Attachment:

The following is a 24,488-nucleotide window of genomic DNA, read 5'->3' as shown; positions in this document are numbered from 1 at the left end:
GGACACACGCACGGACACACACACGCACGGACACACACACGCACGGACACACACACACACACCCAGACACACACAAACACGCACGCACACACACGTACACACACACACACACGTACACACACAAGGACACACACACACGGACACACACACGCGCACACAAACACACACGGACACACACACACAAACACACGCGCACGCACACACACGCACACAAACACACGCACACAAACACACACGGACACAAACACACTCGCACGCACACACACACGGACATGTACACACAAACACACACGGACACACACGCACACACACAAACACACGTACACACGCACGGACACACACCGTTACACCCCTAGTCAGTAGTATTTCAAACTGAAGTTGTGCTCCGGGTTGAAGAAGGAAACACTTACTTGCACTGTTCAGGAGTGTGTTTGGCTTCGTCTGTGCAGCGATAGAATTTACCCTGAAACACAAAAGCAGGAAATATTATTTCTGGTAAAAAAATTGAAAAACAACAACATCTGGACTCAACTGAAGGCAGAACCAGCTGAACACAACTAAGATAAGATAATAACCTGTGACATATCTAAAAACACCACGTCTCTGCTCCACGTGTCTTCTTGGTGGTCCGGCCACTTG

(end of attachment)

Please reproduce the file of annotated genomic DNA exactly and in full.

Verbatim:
The following is a 24,488-nucleotide window of genomic DNA, read 5'->3' as shown; positions in this document are numbered from 1 at the left end:
GGACACACGCACGGACACACACACGCACGGACACACACACGCACGGACACACACACACACACCCAGACACACACAAACACGCACGCACACACACGTACACACACACACACACGTACACACACAAGGACACACACACACGGACACACACACGCGCACACAAACACACACGGACACACACACACAAACACACGCGCACGCACACACACGCACACAAACACACGCACACAAACACACACGGACACAAACACACTCGCACGCACACACACACGGACATGTACACACAAACACACACGGACACACACGCACACACACAAACACACGTACACACGCACGGACACACACCGTTACACCCCTAGTCAGTAGTATTTCAAACTGAAGTTGTGCTCCGGGTTGAAGAAGGAAACACTTACTTGCACTGTTCAGGAGTGTGTTTGGCTTCGTCTGTGCAGCGATAGAATTTACCCTGAAACACAAAAGCAGGAAATATTATTTCTGGTAAAAAAATTGAAAAACAACAACATCTGGACTCAACTGAAGGCAGAACCAGCTGAACACAACTAAGATAAGATAATAACCTGTGACATATCTAAAAACACCACGTCTCTGCTCCACGTGTCTTCTTGGTGGTCCGGCCACTTG